Property tax extreme step: Kashmir Inc

Threaten Action If Legislation Not Revoked

FAHEEM ASLAM

Srinagar, Apr 1: A day after the state Assembly gave its nod to the controversial legislation imposing tax on commercial and residential properties in the state, stakeholders Friday described the move as ‘anti-Kashmir’, urging the Government to revoke the legislation forthwith or face extreme steps.
“The legislation to impose tax on properties is completely unethical and an anti-Kashmir move. We oppose it tooth and nail and urge the state Government to revoke it forthwith or else face action,” said senior members of the Kashmir Economic Alliance—an amalgam of traders and industry bodies, at a press conference here. “It will cripple the already crippled economy of the state. The implementation of the legislation will not be in the interest of the Government or the people.”
As per the legislation, 10 percent tax will be levied on all commercial properties, 4 percent tax would be imposed on residential properties falling within the Municipal Corporations of Srinagar and Jammu. However, lands up to 10 marlas and residential construction thereon is exempted from tax. In Municipal Committees only commercial properties will be charged tax with maximum ceiling up to 3 percent. The commercial properties in Municipal Councils will be charged upto 7 percent while residential properties up to maximum of 3 percent.
Siraj Ahmad, who led the KEA press conference, accused the state Government of pursuing anti-people and anti-Kashmir policies. “When we read the property tax news, it came as a shock to us. How can the state Government pursue such anti-Kashmir policies despite being well-versed with the fact that our economy is in shambles and we are not able to expand our business? Instead of coming forward to compensate the loss that we suffered in the past 20 years in general and three years in particular, the state is taxing us by imposing such harsh legislations,” Ahmad said.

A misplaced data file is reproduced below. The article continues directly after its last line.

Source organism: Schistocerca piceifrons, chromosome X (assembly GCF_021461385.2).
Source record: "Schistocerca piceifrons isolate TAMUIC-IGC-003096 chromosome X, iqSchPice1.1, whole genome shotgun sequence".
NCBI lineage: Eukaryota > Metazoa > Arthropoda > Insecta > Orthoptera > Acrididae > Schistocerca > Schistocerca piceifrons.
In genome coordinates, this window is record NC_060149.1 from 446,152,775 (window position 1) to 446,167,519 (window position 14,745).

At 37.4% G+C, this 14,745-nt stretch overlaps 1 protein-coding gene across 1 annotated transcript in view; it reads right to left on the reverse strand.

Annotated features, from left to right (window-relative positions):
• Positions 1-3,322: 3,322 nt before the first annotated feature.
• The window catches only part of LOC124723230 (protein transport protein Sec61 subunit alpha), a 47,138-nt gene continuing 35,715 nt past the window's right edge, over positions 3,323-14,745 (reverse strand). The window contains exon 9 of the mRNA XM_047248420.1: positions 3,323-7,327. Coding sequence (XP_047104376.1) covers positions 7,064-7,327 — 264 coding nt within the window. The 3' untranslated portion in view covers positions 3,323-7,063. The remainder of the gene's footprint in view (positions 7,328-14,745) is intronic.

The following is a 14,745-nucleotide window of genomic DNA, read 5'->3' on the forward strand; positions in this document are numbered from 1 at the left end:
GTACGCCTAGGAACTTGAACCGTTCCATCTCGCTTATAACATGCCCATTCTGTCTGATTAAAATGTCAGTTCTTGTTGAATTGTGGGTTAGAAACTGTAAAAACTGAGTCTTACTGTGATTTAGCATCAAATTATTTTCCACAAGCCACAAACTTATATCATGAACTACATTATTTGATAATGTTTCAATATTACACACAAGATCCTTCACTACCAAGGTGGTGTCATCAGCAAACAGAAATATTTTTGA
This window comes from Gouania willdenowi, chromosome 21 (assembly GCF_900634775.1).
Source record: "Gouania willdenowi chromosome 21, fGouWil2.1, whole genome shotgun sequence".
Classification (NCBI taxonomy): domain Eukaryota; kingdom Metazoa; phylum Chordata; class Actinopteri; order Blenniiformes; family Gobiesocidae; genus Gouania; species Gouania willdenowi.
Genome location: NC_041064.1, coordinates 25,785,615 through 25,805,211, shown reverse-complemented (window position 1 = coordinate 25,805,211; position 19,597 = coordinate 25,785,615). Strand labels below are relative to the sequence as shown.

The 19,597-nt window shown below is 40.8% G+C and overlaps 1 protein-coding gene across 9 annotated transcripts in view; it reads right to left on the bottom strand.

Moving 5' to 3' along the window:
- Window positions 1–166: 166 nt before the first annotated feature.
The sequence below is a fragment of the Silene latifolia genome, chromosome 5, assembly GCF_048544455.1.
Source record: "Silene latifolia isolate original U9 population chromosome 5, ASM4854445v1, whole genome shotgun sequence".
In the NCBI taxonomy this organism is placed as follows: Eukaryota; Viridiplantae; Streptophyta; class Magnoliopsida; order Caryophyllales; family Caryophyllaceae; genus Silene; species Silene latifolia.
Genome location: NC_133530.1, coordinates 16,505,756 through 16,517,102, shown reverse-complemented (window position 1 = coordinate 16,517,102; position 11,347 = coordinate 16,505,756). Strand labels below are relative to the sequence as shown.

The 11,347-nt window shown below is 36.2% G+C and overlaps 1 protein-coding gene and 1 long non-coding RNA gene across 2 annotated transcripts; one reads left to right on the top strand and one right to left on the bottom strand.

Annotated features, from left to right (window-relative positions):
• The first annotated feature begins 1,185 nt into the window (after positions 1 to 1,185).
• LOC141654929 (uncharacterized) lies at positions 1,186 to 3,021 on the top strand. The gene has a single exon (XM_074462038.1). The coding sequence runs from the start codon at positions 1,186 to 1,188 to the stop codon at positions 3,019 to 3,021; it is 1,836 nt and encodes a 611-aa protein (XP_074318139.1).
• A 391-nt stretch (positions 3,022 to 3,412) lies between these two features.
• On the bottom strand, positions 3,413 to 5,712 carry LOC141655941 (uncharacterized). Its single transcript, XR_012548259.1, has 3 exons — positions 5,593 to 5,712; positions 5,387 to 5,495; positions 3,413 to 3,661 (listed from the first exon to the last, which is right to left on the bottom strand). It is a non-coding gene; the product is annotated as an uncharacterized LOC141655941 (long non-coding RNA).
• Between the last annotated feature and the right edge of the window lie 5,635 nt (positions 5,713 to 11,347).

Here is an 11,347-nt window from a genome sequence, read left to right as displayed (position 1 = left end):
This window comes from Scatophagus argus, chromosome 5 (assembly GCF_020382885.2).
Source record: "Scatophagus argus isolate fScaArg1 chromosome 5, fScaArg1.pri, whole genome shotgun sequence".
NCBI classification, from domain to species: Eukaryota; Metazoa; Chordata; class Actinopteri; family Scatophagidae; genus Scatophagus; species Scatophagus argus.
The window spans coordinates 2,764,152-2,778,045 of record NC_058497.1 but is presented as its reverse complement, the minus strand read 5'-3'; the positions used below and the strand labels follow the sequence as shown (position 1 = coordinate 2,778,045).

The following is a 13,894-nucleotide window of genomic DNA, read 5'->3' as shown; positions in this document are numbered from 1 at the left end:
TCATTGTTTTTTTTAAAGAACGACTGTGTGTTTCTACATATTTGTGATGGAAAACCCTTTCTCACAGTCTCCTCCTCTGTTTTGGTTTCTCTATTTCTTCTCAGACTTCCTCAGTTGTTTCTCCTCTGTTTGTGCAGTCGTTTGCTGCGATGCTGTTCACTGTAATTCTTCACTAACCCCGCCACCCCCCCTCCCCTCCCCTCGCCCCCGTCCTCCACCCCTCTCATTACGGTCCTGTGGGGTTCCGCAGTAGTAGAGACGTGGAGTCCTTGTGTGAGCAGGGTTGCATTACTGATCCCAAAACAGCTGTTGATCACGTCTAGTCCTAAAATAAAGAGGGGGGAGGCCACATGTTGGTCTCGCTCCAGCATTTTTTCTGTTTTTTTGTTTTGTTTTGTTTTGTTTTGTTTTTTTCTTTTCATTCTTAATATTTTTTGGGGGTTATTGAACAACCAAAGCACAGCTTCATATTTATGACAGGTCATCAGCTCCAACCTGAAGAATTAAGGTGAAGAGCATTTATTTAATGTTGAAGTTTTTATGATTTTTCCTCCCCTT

Ahmad condemned what he called “this irrational approach” of the state Government in dealing with people. “God knows what will happen to people with such anti-people legislations,” he said. “On one hand, New Delhi and state Government acknowledge that Kashmiris are downtrodden vis-à-vis economy, but on the other, they try to further cripple this economy. If imposing harsh laws is a way to strengthen our economy, then God save us.”
The KEA demanded a rethink on the legislation. “Government must come clean on what it wants. Does it want to destroy Kashmir and Kashmiris?” Ahmad asked, threatening to take “extreme steps” if the legislation was not revoked. “The Governor of the state must not sign the legislation keeping in view its anti-Kashmir nature.”
Sensing “regional discrimination” in the legislation, Ahmad said it is seen that in Jammu people own land of five to 10 Marlas “which has been exempted from tax.” “Therefore it is an anti-Kashmir legislation,” he said. “The Government wants to crush Kashmiris and their economy.”